The science that must be followed is clear, not forbidding,  and not in dispute among the experts. It is feasible to explain to the  public what must be done and to persuade your Parliament. The great  obstacle you must overcome—where others have failed—is that posed by  the special financial interests that have bribed our governments and  trashed our planet.

Some background information clarifies the science.

Recently, in reviewing UK progress in reducing fossil fuel emissions, I noted  that your national emissions declined by 30 percent between 1997 (year  of the Kyoto Protocol) and 2019, which compares with a reduction of 7 percent in the United States (see the chart above). The UK deserves  congratulations.

Phase out fossil fuel emissions

Global energy consumptions vs fossil-fuel emissions

Your progress reflects well on your parliamentary democracy.  My wife and I were fortunate to witness the efforts of UK citizens and  political leaders during the past two decades as that progress was  achieved. It is our fervent hope that the UK will continue to provide  leadership and affect the entire planet.

The UK is a  special place, but it is not an island unto itself. British citizens  will feel all the momentous changes to our planet’s atmosphere and  suffer the blows from changing climate, should we fail to alter our  course.

Our future will be determined by the changes to the global  atmosphere. The most relevant change is the increasing amount of  atmospheric carbon dioxide (CO2), which is driven by growing global  energy consumption and resulting fossil fuel CO2 emissions.

Global energy use and emissions—still being tabulated—declined in the past  year, but high emissions will continue unless decisive action informed  by science is undertaken. Specifically, the science reveals that to stem  the climate tide we need to phase out fossil fuel emissions by  mid-century at the latest and obtain our energy from carbon-free sources  such as renewable energy and nuclear power.

This may seem to be a  tall order, but in fact it is doable. The required actions make sense for many reasons—our economic well-being, human health, and the future of young people and all life on the planet. The required actions are  not painful—they will be beneficial, and they will increase social  justice.

You may ask: what is the role of the UK in this? We are a small nation with negligible emissions on a global scale. We have  little to do with the matter.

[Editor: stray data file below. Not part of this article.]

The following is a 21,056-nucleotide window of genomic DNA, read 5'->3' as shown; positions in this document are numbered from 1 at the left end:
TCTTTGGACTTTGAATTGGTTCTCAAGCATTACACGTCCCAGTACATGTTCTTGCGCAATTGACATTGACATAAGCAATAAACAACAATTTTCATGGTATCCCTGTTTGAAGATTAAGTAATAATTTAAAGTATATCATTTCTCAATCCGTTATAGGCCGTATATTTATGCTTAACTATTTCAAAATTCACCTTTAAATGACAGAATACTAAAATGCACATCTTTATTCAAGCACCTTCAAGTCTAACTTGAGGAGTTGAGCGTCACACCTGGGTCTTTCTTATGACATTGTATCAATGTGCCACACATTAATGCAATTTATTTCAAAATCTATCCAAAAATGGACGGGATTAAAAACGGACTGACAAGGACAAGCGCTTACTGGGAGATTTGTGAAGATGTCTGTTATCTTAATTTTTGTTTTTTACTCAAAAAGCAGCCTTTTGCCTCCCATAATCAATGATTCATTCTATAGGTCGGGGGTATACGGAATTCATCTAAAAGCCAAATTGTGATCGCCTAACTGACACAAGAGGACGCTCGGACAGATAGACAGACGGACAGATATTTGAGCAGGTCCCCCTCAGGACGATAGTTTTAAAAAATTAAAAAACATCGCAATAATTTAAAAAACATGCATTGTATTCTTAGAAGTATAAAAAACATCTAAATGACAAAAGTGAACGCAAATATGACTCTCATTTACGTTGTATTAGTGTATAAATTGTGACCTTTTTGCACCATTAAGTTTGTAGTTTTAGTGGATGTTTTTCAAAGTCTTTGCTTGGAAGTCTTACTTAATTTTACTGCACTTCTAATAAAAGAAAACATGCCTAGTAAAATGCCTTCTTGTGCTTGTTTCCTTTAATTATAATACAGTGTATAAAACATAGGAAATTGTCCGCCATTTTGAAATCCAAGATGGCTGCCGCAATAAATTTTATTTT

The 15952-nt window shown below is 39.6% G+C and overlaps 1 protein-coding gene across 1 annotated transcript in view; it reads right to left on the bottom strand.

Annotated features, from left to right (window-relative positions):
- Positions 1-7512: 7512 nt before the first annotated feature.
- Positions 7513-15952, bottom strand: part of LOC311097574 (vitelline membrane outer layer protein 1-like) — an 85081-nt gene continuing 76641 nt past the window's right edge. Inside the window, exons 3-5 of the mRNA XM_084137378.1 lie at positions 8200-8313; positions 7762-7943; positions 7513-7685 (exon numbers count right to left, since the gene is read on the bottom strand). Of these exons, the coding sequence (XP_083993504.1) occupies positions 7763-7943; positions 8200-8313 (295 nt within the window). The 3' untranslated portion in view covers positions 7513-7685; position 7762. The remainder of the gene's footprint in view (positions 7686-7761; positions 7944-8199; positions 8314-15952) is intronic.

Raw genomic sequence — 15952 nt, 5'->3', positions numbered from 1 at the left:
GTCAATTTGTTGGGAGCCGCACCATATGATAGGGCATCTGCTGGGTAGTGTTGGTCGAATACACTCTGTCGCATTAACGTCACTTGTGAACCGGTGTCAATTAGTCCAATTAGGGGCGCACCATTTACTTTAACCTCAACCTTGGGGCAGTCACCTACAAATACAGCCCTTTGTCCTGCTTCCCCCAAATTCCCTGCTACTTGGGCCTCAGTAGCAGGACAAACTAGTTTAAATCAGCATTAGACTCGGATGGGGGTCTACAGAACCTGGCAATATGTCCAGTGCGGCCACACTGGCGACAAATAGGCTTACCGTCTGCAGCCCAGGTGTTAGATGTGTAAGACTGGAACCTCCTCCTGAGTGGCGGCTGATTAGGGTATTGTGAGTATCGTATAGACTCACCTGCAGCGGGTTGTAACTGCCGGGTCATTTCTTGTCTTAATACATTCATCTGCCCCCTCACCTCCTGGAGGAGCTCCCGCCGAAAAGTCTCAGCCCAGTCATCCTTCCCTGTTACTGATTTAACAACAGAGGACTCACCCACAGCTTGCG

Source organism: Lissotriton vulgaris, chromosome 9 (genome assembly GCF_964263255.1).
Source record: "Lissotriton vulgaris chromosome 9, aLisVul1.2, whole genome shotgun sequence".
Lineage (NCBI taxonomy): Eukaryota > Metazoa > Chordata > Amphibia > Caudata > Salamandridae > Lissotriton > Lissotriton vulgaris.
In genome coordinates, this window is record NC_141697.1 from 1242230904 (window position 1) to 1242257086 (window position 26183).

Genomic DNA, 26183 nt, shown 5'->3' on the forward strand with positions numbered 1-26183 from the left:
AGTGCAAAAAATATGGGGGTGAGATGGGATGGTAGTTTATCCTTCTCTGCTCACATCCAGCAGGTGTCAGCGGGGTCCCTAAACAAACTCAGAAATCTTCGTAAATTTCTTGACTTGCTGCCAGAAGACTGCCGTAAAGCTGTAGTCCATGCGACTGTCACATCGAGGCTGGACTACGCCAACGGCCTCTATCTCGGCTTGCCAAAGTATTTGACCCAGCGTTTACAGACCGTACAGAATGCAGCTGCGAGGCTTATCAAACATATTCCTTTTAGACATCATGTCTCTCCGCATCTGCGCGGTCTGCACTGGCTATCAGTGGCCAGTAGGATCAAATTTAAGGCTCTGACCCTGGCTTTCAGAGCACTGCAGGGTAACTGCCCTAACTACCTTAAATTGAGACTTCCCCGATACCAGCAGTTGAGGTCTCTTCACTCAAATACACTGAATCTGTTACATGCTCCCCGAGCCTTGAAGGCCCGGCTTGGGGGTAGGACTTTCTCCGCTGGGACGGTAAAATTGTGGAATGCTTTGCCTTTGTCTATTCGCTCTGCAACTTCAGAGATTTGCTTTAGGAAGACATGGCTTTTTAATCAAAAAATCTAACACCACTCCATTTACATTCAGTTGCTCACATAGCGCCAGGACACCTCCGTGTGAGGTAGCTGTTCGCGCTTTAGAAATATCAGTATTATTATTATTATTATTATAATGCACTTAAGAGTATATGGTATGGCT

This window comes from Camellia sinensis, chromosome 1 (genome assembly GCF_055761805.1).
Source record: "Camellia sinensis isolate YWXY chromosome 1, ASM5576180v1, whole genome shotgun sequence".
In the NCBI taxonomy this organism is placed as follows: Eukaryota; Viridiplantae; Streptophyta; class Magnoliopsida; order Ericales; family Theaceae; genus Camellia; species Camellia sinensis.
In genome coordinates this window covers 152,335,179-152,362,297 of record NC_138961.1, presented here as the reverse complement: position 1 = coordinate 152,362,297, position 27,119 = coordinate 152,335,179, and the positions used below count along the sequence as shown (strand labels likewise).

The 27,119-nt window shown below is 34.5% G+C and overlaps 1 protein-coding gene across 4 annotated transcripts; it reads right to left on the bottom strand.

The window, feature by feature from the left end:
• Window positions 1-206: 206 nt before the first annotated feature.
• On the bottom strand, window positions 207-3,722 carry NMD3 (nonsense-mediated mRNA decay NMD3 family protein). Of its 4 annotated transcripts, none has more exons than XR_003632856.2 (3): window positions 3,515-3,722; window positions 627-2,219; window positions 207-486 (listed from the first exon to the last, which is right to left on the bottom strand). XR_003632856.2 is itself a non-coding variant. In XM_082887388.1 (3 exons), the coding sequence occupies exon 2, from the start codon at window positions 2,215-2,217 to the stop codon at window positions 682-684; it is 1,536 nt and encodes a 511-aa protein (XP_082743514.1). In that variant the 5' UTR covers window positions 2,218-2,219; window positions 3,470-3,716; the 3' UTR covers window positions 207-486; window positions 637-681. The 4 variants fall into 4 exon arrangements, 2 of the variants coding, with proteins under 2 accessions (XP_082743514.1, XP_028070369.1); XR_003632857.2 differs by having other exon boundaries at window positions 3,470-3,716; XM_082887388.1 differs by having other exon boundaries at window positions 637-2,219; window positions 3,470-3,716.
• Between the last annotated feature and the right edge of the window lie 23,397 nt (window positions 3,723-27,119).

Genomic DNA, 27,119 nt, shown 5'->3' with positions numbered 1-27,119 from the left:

A historical role in climate-changing emissions

Contemporary vs. historical carbon emissions

In fact, the UK has much to do with the situation that we  find ourselves in. And the UK has the potential to play a major role in  rectifying the situation and leading the world to a brighter future.

Current  and historical emissions are compared in the pie charts above. The UK  accounts for about 1 percent of global emissions today, but global warming is proportional to cumulative emissions.  The UK is responsible for about 5 percent of total emissions. UK and US cumulative emissions are each a factor of five larger than our  respective portions of global population.

Our large energy use  served a good purpose: It raised our standards of living. But in recent  decades the climate situation has emerged with clarity. We must find a  new energy path in the mature economies and cooperate with emerging  economies, so they can raise living standards with clean carbon-free  energies.

Increasing global emissions

Fossil fuel emissions of mature (blue) and emerging (red) economies

The chart above summarizes the global situation. It shows  fossil fuel emissions of mature (blue) and emerging (red) economies.  Despite subsidies of renewable energy, global emissions increased.  Despite the current health pandemic, high energy demand continues and  energy growth will reemerge. However, an effective response to climate  change requires that global emissions decline rapidly in the next few  decades.